geographica Indication tags India

Since my childhood, I have regularly heard about unique food items, silk saris and other products that are popular in certain places of India. Handcrafted items such as Kolkata Rasgulla, Banaras Silk saris, Hyderabadi Biryani, Orissa Ikat, Jaipur pottery, Thanjavur dolls and Madurai Malli (jasmine) are unique to particular location and are created through proprietary processes. However, I did not know that these unique items are now protected by the law as intellectual properties of our country!

Geographical Indication - Madurai Malli
Madurai Malli

It all started in 1997 when an American company RiceTec based in Texas applied for a patent of its unique rice varieties, “Texmati” the American-style Basmati rice and “Kasmati” the Indian-style Basmati rice. Soon controversy erupted with Indian NGOs filing serious objections to a private company trying to appropriate the indigenous knowledge of traditional Indian farmers, which is considered as “Biopiracy”. The company was forced to withdraw after the Indian government raised objections through the ‘TRIPS’ agreement of the World Trade Organization. That was the first time the world got to know about Geographical Indications or GI tags.

Geographical Indication - Jaipur blue pottery
Jaipur blue pottery

Further, the widespread export of tea from other countries claiming to be ‘Darjeeling tea’ forced the Indian government to realize that if it needed to protect its own geographical indications globally, it needs to protect them at the national level to begin with. The second reason is related to institutional commitment. Being a signatory to the TRIPS agreement, India is obliged to set into place national intellectual property laws, which also include GI laws. The Government of India enacted Geographical Indications of Goods (Registration and Protection) Act in 1999, which came into force in 2003.

What is a GI tag?

Geographical Indication - Darjeeling Tea
Darjeeling Tea

A geographical indication (GI) tag is a trade name or sign used on certain products that corresponds to a specific geographical location or origin. The GI tag ensures that none other than those registered as authorized users residing inside the geographic territory are allowed to use the product name. The GI tag certifies that the product possess unique qualities that can be considered as intellectual property of that local community. In 2003, Darjeeling tea became the first GI tagged product in India, and since then, 191 more items had been added to the growing list.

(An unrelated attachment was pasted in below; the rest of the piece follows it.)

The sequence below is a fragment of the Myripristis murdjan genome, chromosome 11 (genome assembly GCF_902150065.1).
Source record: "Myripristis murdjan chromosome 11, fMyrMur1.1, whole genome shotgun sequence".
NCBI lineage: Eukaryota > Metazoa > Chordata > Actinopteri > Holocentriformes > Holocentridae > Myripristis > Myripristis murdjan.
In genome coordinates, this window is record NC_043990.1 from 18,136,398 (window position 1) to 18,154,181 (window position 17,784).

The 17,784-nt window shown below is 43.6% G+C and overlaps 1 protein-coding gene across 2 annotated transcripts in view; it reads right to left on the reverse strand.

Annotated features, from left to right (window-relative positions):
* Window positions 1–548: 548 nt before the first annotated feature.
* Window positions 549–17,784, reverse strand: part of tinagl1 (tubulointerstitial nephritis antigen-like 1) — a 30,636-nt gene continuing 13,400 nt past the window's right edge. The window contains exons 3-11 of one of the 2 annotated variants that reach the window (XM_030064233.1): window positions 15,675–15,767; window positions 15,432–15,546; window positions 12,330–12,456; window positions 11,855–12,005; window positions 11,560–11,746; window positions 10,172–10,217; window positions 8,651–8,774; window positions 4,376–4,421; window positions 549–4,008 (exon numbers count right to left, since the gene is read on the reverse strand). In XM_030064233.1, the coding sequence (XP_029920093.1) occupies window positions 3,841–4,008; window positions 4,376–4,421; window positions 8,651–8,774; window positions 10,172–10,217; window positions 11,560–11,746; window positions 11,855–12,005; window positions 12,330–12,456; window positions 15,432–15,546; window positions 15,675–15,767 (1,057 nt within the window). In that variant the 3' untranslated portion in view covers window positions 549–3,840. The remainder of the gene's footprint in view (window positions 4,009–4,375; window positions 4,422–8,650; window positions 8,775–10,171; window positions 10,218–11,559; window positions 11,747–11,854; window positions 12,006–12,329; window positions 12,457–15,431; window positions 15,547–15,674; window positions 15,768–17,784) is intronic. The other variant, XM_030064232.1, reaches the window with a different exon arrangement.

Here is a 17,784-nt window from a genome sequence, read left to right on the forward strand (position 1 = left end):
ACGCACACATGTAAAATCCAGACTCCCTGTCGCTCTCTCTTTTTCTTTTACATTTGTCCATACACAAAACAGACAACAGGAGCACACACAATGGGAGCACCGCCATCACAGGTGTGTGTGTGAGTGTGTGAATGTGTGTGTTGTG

To put in simple words, GI tags are like the hallmark for gold or silk mark for silk, which mean that the product has certain qualities, a good reputation and is made with specific standards. GI tags provide intellectual property rights to the traditional producers who make and sell that product.

When a product is given GI status, its price increases in the international market (because consumers in the First World prefer such exotic items with proven origin) and hence its export gets a boost and poor farmers/artisans from that particular region have to face less competition from sellers selling fake products. This indirectly leads to sustainable development.

GI tags are often confused with ‘trademarks’ that are valuable to producers for the same reasons. GI tags help as source identifiers and guarantors of quality, but trademarks belong to a single company/individual and can refer to a product or a service. We could say GI tags are trademarks given specifically for physical products rather than companies.